Again, we are preaching our “systems approach” to audio design, where enclosure design should be considered during the industrial design and internal layout portion of the development process. More often than not, the audio designer is presented with a completed industrial design and layout and is told to make the system work within these constraints. However, if consideration for the audio system is made earlier in the design process, the end result will be a better sounding/performing system.
Ideally, the speaker should be facing the user — not away or downward. Downward-facing speakers are the latest trend in large-screen TVs — Ughh. Direct sound is always better and more intelligible than reflected sound. If there is a microphone in the system, speaker and mike location should be optimized to avoid feedback.
A grille or screen is needed to protect the microspeaker’s delicate diaphragm from potential damage. While it is easy enough to design a bunch of holes into the housing mold tool and call it a “grille,” oftentimes the thickness and open area of the grille are not optimized for good audio performance. As a rule of thumb, the more open area you can have in front of the speaker, the better. Thirty percent open is generally accepted as the minimum recommended area. Anything less than 30% can noticeably impact the speaker’s performance, particularly its time (impulse) response. In addition to the percentage of open area, another important dimension is the grille’s thickness. An overly thick grille can lose its acoustic transparency and color the output of the speaker. Ideally, an open mesh screen or perforated aluminum grille in front of the speaker will yield the best results, but this may not always be practical.
As mentioned earlier, what’s going on behind the speaker can have a significant impact on its output. There are several options available to the designer: Use the entire product enclosure for internal back chamber. While this is the simplest approach, it is the least desirable from a performance standpoint. By not isolating the speaker from the rest of the internal volume, you are exposing the speaker to losses caused by air leaks in the enclosure as well as increasing the potential for unwanted buzzes and rattles.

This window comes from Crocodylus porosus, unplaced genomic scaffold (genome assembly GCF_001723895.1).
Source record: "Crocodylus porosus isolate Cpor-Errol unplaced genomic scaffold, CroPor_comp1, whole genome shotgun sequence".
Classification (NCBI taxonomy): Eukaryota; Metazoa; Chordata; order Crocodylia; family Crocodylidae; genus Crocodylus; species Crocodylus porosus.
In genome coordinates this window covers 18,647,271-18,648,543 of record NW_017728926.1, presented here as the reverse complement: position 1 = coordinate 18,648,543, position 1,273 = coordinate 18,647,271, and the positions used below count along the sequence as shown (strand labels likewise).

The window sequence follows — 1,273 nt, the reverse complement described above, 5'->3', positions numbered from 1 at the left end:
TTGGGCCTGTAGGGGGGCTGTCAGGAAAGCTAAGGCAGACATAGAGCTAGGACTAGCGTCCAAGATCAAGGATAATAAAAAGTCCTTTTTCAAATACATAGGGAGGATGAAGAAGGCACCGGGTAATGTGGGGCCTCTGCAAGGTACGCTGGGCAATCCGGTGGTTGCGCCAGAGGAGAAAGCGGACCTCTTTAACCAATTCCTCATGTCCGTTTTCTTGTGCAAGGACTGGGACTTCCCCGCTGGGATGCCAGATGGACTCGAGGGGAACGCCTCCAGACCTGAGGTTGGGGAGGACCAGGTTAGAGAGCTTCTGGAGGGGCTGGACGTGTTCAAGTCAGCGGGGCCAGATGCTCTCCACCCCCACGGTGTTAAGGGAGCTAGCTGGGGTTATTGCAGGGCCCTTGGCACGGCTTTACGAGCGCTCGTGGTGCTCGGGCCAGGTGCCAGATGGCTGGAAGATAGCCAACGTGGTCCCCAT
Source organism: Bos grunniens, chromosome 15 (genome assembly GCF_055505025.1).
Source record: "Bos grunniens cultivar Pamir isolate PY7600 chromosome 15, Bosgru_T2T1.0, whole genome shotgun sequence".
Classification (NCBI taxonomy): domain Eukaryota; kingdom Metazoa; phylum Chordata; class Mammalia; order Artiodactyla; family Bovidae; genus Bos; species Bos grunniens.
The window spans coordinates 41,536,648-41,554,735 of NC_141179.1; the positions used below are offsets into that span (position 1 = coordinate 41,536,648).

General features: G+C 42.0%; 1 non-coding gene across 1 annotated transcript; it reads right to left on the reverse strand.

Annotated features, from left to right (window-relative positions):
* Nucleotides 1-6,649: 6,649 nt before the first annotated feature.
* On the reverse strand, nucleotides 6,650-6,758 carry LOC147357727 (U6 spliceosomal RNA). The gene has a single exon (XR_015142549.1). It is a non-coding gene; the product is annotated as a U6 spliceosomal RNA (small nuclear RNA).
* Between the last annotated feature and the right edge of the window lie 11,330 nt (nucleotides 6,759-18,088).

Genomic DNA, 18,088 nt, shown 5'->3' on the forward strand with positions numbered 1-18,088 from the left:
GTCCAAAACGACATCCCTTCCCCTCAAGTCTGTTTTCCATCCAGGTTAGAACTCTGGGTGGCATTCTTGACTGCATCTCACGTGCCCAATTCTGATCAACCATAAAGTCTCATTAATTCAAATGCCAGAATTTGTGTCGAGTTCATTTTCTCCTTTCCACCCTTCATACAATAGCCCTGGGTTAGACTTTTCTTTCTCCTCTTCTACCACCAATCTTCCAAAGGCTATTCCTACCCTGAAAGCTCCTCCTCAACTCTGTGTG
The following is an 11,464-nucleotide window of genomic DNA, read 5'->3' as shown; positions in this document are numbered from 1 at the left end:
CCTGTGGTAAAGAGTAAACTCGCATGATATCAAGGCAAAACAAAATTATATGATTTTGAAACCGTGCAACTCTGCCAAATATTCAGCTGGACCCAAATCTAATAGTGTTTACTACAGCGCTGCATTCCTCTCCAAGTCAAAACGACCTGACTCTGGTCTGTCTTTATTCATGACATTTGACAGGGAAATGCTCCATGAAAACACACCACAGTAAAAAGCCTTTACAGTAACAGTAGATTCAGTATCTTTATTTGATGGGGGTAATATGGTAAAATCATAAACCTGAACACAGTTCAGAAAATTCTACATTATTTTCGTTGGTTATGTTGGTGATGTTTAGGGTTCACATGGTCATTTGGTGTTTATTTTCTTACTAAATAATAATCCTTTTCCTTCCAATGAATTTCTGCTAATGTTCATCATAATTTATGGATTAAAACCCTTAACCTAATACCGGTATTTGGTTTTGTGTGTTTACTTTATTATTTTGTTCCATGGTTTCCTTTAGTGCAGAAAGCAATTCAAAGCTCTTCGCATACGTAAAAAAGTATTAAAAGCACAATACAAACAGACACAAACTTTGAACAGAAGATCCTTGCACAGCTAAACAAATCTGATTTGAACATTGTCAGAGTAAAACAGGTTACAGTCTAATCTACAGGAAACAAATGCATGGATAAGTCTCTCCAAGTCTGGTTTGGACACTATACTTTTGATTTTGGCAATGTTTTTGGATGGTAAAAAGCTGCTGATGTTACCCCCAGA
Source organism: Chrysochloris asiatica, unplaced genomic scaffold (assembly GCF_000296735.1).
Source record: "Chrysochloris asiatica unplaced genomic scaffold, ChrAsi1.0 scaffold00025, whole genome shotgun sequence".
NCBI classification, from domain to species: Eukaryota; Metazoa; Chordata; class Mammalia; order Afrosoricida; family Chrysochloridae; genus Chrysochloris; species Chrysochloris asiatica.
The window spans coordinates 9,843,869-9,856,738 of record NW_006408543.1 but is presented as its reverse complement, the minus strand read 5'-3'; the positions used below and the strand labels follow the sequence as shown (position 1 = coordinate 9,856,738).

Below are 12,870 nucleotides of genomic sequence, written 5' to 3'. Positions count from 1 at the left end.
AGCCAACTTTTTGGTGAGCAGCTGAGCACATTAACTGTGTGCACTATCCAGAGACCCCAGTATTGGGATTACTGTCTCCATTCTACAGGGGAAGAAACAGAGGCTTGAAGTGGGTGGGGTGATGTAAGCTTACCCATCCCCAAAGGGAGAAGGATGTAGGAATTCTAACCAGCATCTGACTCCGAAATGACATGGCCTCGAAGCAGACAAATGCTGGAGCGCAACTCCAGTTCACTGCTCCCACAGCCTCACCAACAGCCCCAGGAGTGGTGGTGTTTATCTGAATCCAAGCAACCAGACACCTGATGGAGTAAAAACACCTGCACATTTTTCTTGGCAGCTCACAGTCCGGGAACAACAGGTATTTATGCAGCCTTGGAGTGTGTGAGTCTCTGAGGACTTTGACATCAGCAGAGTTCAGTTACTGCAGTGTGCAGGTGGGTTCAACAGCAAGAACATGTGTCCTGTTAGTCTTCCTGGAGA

Create a sub-enclosure behind the speaker. By creating a sub-enclosure behind the speaker, you can balance the Thiele/Small parameters of the speaker (electrical and mechanical losses) with that of the enclosure to optimize the low-frequency response from the speaker. A sub-enclosure can also help to isolate the speaker from the rest of the chassis, reducing the potential for spurious buzzes and rattles.
The type of enclosure depends on the designer’s preference and available space. An acoustic suspension design will be the simplest to implement, but if a ported or passive radiator design is required, then the complexity of the sub-enclosure will increase accordingly. VC
This article was originally published in Voice Coil, May 2010.
Original title: Mobile Audio Sound System Design, Part 1
Article has been edited from the original version.
Read other articles from Mike Klasco on Microspeakers.
SAATI - www.saati.com/en/markets/consumer-electronics
Knowles - www.knowles.com
Ferrotec - www.ferrotec.com